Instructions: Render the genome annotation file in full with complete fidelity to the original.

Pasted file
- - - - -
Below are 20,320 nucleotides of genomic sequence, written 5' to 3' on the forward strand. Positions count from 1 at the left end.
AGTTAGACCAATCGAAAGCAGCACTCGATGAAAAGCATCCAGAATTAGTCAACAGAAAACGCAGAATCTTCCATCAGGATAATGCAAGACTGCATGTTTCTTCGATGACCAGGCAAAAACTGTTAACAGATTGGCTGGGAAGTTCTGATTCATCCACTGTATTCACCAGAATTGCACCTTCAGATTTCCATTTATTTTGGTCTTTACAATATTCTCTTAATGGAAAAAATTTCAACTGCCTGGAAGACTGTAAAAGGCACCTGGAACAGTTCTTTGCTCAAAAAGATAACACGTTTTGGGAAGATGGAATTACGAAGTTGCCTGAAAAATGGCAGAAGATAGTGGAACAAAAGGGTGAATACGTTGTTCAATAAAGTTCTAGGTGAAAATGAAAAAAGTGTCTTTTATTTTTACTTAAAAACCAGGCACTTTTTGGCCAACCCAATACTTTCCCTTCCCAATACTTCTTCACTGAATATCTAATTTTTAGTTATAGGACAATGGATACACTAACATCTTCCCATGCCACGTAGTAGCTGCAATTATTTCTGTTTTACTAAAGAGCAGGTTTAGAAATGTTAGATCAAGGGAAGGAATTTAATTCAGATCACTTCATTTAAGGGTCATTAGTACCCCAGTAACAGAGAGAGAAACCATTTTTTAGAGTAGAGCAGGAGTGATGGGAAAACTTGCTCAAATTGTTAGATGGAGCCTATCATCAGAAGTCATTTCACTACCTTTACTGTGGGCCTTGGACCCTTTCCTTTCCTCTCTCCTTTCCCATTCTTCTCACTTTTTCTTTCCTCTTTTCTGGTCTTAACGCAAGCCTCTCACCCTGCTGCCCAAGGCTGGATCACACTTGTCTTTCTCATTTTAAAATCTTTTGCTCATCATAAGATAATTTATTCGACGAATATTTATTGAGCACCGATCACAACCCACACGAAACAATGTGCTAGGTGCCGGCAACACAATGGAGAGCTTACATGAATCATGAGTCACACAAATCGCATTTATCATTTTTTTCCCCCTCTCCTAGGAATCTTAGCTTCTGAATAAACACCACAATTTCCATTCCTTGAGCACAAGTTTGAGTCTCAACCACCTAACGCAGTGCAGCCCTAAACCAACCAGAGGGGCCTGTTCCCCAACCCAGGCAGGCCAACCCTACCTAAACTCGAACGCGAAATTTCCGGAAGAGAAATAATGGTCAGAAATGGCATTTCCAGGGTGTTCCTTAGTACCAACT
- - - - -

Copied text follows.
Below are 20,320 nucleotides of genomic sequence, written 5' to 3' on the forward strand. Positions count from 1 at the left end.
AGTTAGACCAATCGAAAGCAGCACTCGATGAAAAGCATCCAGAATTAGTCAACAGAAAACGCAGAATCTTCCATCAGGATAATGCAAGACTGCATGTTTCTTCGATGACCAGGCAAAAACTGTTAACAGATTGGCTGGGAAGTTCTGATTCATCCACTGTATTCACCAGAATTGCACCTTCAGATTTCCATTTATTTTGGTCTTTACAATATTCTCTTAATGGAAAAAATTTCAACTGCCTGGAAGACTGTAAAAGGCACCTGGAACAGTTCTTTGCTCAAAAAGATAACACGTTTTGGGAAGATGGAATTACGAAGTTGCCTGAAAAATGGCAGAAGATAGTGGAACAAAAGGGTGAATACGTTGTTCAATAAAGTTCTAGGTGAAAATGAAAAAAGTGTCTTTTATTTTTACTTAAAAACCAGGCACTTTTTGGCCAACCCAATACTTTCCCTTCCCAATACTTCTTCACTGAATATCTAATTTTTAGTTATAGGACAATGGATACACTAACATCTTCCCATGCCACGTAGTAGCTGCAATTATTTCTGTTTTACTAAAGAGCAGGTTTAGAAATGTTAGATCAAGGGAAGGAATTTAATTCAGATCACTTCATTTAAGGGTCATTAGTACCCCAGTAACAGAGAGAGAAACCATTTTTTAGAGTAGAGCAGGAGTGATGGGAAAACTTGCTCAAATTGTTAGATGGAGCCTATCATCAGAAGTCATTTCACTACCTTTACTGTGGGCCTTGGACCCTTTCCTTTCCTCTCTCCTTTCCCATTCTTCTCACTTTTTCTTTCCTCTTTTCTGGTCTTAACGCAAGCCTCTCACCCTGCTGCCCAAGGCTGGATCACACTTGTCTTTCTCATTTTAAAATCTTTTGCTCATCATAAGATAATTTATTCGACGAATATTTATTGAGCACCGATCACAACCCACACGAAACAATGTGCTAGGTGCCGGCAACACAATGGAGAGCTTACATGAATCATGAGTCACACAAATCGCATTTATCATTTTTTTCCCCCTCTCCTAGGAATCTTAGCTTCTGAATAAACACCACAATTTCCATTCCTTGAGCACAAGTTTGAGTCTCAACCACCTAACGCAGTGCAGCCCTAAACCAACCAGAGGGGCCTGTTCCCCAACCCAGGCAGGCCAACCCTACCTAAACTCGAACGCGAAATTTCCGGAAGAGAAATAATGGTCAGAAATGGCATTTCCAGGGTGTTCCTTAGTACCAACT